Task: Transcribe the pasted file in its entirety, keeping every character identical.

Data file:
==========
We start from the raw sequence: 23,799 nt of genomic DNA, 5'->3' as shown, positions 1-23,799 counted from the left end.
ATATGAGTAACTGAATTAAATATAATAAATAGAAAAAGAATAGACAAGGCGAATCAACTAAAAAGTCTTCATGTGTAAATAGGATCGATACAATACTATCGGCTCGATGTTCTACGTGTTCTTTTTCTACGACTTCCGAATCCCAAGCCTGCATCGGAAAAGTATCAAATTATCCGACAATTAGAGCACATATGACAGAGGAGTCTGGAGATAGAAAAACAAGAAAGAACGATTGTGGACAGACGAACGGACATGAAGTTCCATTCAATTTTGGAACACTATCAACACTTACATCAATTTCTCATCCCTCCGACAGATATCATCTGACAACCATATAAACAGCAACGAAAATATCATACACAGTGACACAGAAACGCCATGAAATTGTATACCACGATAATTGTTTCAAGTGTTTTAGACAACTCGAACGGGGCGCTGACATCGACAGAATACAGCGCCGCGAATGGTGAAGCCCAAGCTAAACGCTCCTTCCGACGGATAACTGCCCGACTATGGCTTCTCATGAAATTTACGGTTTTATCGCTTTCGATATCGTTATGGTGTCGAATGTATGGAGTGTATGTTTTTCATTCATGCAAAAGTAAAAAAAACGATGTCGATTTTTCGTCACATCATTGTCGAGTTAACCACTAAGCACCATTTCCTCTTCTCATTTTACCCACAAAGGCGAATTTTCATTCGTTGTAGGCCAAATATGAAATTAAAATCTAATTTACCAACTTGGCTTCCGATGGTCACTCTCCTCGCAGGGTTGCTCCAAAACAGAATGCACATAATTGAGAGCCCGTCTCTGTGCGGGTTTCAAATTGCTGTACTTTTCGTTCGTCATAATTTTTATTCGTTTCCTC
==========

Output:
We start from the raw sequence: 23,799 nt of genomic DNA, 5'->3' as shown, positions 1-23,799 counted from the left end.
ATATGAGTAACTGAATTAAATATAATAAATAGAAAAAGAATAGACAAGGCGAATCAACTAAAAAGTCTTCATGTGTAAATAGGATCGATACAATACTATCGGCTCGATGTTCTACGTGTTCTTTTTCTACGACTTCCGAATCCCAAGCCTGCATCGGAAAAGTATCAAATTATCCGACAATTAGAGCACATATGACAGAGGAGTCTGGAGATAGAAAAACAAGAAAGAACGATTGTGGACAGACGAACGGACATGAAGTTCCATTCAATTTTGGAACACTATCAACACTTACATCAATTTCTCATCCCTCCGACAGATATCATCTGACAACCATATAAACAGCAACGAAAATATCATACACAGTGACACAGAAACGCCATGAAATTGTATACCACGATAATTGTTTCAAGTGTTTTAGACAACTCGAACGGGGCGCTGACATCGACAGAATACAGCGCCGCGAATGGTGAAGCCCAAGCTAAACGCTCCTTCCGACGGATAACTGCCCGACTATGGCTTCTCATGAAATTTACGGTTTTATCGCTTTCGATATCGTTATGGTGTCGAATGTATGGAGTGTATGTTTTTCATTCATGCAAAAGTAAAAAAAACGATGTCGATTTTTCGTCACATCATTGTCGAGTTAACCACTAAGCACCATTTCCTCTTCTCATTTTACCCACAAAGGCGAATTTTCATTCGTTGTAGGCCAAATATGAAATTAAAATCTAATTTACCAACTTGGCTTCCGATGGTCACTCTCCTCGCAGGGTTGCTCCAAAACAGAATGCACATAATTGAGAGCCCGTCTCTGTGCGGGTTTCAAATTGCTGTACTTTTCGTTCGTCATAATTTTTATTCGTTTCCTC